Crowdsourcing the Future: How Citizen Scientists and Mobile Technology are Changing the Face of Science

The possibilities of what can be done with “the internet” seem to grow exponentially with each passing year. We often think of what the internet can do for us, but what about what we can do for the internet? In the past few years, we’ve learned how to harness the immense power of all those connected minds online through crowdsourcing. If you aren’t familiar with the term crowdsourcing, it refers to leveraging the brainpower or manpower of large groups of people through the internet for services, ideas, or content. Think games and apps are a waste of time – think again! Scientists have cleverly designed apps, games, and websites which engage average citizens in scientific research. By gaming from your laptop on your couch or using an app on your smartphone on the bus, you could actually help find a cure for AIDS, save an endangered species, or help prevent a flu epidemic. Essentially, this is citizen science at its best.

It all started with a team of stumped scientists who had been working tirelessly to find the correct protein structure of an AIDS-like virus. In this historic publication, they reported how gamers solved the problem in just 3 weeks through a game called Foldit. The scientists attribute this victory to the creative and collaborative nature of gaming. This was the first known example of a major scientific contribution through crowdsourcing. For more games with a social purpose check out this list.

Thanks to modern cameras photography of wildlife is possible 24 hours a day, 365 days a year in a technique called “camera trapping” which biologists use to remotely determine the abundance and distribution of threatened species. While effective, this method isn’t very efficient since it requires manual review of thousands of photos translating into costly and time-consuming labor.  The Zoological Society of London solved this problem by crowdsourcing animal identification while simultaneously engaging the public in wildlife conservation. InstantWILD is accessible as an app or on the web. This clever program allows the average person to “help identify some of the rarest and threatened species on the planet” by viewing photos captured in real time and identifying the animal from a list of possible species. Learn more here.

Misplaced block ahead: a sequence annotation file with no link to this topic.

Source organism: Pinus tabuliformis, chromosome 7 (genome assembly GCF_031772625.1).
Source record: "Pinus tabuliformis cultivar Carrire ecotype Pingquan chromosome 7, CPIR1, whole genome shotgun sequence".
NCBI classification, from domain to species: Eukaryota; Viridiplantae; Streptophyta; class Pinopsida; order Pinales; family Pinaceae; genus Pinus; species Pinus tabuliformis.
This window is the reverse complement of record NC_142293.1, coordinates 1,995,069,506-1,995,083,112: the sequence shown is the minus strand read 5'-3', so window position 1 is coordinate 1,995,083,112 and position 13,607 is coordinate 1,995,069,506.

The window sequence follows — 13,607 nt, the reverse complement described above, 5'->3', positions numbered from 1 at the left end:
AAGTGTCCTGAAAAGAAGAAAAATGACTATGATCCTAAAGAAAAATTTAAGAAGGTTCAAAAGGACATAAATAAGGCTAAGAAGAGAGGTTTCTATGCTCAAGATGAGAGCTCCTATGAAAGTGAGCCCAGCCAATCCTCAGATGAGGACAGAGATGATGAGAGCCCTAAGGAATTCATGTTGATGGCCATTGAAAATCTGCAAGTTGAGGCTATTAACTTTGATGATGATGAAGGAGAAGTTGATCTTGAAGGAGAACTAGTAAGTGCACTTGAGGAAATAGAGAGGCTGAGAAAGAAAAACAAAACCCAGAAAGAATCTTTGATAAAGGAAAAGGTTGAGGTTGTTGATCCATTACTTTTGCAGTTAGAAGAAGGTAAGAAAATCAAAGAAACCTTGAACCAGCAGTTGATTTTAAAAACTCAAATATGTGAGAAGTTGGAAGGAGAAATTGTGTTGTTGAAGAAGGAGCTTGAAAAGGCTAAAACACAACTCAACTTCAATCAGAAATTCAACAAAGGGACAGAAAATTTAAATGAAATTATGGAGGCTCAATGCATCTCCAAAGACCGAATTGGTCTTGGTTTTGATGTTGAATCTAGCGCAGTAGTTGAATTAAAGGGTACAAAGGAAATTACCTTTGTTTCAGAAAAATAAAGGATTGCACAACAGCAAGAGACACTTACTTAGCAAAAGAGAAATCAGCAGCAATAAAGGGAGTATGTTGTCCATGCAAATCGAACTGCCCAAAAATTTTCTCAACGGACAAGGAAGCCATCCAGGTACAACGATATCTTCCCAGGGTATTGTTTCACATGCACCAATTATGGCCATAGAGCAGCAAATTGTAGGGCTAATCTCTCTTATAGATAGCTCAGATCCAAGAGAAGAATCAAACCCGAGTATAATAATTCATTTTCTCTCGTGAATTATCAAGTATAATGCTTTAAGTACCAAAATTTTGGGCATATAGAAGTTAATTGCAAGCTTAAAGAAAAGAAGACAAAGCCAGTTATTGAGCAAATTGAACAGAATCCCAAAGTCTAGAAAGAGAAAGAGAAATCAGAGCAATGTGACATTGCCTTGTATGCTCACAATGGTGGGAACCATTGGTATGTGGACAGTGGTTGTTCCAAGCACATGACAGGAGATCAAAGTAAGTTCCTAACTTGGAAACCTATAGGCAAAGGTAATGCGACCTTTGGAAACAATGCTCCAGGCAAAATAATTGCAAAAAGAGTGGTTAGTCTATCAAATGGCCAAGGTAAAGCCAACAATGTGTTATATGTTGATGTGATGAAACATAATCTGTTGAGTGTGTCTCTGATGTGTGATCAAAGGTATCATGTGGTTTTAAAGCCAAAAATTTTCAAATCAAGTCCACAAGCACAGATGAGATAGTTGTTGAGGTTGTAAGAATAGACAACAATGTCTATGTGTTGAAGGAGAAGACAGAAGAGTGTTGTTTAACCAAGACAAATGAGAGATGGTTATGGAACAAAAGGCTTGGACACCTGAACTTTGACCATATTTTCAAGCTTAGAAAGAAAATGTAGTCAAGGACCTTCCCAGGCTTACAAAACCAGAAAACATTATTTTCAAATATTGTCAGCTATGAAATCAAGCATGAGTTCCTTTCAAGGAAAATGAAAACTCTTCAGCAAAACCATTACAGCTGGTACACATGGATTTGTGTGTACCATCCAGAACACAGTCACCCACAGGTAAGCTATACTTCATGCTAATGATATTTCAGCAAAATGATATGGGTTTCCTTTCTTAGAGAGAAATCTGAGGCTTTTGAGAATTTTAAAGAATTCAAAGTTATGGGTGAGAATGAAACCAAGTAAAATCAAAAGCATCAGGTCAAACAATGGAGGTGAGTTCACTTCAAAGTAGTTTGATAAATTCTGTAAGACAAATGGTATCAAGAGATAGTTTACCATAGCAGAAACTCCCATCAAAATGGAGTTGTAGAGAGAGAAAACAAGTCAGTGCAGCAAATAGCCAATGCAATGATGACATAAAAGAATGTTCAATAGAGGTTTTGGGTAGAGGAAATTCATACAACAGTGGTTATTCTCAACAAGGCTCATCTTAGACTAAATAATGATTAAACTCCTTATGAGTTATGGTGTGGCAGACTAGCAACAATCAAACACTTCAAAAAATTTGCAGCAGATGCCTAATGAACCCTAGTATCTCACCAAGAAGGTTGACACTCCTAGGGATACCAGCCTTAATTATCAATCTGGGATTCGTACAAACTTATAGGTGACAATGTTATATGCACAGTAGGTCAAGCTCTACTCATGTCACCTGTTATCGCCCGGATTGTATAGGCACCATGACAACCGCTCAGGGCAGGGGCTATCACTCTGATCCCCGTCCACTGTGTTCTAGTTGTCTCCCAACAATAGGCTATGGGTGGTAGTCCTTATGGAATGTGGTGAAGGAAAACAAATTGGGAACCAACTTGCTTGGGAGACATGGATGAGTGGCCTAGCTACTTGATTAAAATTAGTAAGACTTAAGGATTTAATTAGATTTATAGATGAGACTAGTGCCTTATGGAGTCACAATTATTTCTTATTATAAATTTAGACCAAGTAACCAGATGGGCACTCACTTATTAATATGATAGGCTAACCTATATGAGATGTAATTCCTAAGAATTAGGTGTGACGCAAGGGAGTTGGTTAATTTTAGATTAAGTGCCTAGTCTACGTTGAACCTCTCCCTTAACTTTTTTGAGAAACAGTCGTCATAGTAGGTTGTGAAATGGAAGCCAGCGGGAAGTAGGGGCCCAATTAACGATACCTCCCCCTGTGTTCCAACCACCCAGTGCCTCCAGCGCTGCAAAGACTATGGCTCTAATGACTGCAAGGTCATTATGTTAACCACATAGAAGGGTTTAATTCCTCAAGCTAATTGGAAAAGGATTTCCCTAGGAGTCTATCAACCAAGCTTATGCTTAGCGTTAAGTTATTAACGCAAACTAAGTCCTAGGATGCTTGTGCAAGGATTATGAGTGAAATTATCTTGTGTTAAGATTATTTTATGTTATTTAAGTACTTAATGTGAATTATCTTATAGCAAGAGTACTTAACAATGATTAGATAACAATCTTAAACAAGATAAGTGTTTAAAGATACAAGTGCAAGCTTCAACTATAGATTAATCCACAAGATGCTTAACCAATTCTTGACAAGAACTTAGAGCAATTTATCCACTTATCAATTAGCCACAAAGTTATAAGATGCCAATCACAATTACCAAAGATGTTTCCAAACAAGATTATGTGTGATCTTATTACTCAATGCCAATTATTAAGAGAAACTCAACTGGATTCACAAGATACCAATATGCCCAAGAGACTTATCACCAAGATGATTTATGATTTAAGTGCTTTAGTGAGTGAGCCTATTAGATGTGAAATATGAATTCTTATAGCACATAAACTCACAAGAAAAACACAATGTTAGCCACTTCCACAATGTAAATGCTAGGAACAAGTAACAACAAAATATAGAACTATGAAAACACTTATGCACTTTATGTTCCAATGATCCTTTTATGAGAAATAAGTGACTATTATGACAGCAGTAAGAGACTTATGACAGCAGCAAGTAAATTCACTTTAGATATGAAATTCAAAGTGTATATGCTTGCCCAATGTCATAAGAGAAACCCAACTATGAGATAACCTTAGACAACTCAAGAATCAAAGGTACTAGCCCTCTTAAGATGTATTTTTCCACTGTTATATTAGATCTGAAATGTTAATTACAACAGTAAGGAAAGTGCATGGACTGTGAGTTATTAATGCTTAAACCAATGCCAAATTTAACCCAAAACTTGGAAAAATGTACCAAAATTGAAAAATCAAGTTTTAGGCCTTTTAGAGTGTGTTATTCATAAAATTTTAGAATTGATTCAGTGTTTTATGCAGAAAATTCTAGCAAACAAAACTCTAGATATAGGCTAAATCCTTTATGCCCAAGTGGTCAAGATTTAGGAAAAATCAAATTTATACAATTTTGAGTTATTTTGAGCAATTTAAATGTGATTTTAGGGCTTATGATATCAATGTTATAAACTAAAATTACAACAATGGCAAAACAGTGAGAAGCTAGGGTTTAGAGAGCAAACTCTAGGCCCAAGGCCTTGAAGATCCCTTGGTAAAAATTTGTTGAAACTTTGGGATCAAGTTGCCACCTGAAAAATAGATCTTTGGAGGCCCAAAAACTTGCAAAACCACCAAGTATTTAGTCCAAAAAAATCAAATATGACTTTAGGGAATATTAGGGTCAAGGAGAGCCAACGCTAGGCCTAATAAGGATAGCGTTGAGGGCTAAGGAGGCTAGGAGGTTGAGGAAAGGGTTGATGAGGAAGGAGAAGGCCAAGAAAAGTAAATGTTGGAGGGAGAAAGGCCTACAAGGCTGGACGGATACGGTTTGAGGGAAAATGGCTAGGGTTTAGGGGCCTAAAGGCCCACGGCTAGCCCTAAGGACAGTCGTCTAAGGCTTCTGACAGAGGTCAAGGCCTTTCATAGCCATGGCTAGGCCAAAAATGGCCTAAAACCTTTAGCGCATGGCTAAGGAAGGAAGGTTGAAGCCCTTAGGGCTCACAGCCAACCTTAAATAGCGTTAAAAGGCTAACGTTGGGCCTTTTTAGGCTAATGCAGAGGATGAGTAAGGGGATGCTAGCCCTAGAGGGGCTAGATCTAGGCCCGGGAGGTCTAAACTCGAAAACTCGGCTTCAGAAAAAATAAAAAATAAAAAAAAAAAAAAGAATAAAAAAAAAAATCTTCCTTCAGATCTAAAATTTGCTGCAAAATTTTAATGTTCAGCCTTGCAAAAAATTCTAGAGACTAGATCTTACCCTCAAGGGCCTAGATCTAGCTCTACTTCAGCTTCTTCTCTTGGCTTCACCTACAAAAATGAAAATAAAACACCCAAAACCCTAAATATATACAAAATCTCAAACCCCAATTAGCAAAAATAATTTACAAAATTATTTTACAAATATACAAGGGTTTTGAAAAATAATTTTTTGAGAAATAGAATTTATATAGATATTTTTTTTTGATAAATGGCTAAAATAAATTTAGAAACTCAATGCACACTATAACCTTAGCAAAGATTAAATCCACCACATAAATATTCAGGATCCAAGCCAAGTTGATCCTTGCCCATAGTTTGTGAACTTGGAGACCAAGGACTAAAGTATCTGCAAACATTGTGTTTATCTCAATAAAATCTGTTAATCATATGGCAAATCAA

This month scientists are applying the same idea to a problem right here in North America, tracking the bumblebee. There are more than 50 species of bumblebees in North America but little is known about their current status and scientists fear they are declining. Leveraging the help of the public makes possible what would otherwise be an insurmountable task of surveying all of the bees in North America. So far, it’s working.

“Within a week of‘s launch, more than 500 people from 37 states and seven Canadian provinces had swarmed the site, submitting some 350 photos, some of which were taken several years ago” – Rich Hatfield, Xerces Society for Invertebrate Conservation

In the UK, public health officials are encouraging people to self-report cases of the flu, tracking the movement of potentially serious outbreaks faster and more accurately than hospital reporting. Now researchers at the University of California in San Diego are hoping to take this technology one step further by collecting vital signs via smartphones resulting in a crowdsourced map of human health.  Imagine the utility of a real-time picture of global infectious disease and environmental pollution?!

Timely reporting and sharing of information are fundamental issues which have historically plagued scientific fields. With mobile technology all of that is changing. Mobile technology is enabling citizen science to achieve a level of ease and functionality never before possible because access to the internet is always at our fingertips via smartphone or tablet. In 2013, worldwide the number of smartphone sales finally outpaced basic feature phones. We are able to collect and share information over internet-enabled personal devices faster than ever imagined. The future of global health (human, animal, and environmental) is, quite literally, in the palm of our hands.

As a company rooted in collaborative principles, Rural System embraces the potential of citizen science and mobile technology. We are actively designing mobile and web-based applications which can deliver and collect information which will be beneficial for land managers.

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About Risa Pesapane

Risa is the Project Director for Rural System, Inc. and is an experienced research biologist and wildlife ecologist.


  1. Laurel Sindewald says:

    This is so neat! Thanks for writing this post, Risa.

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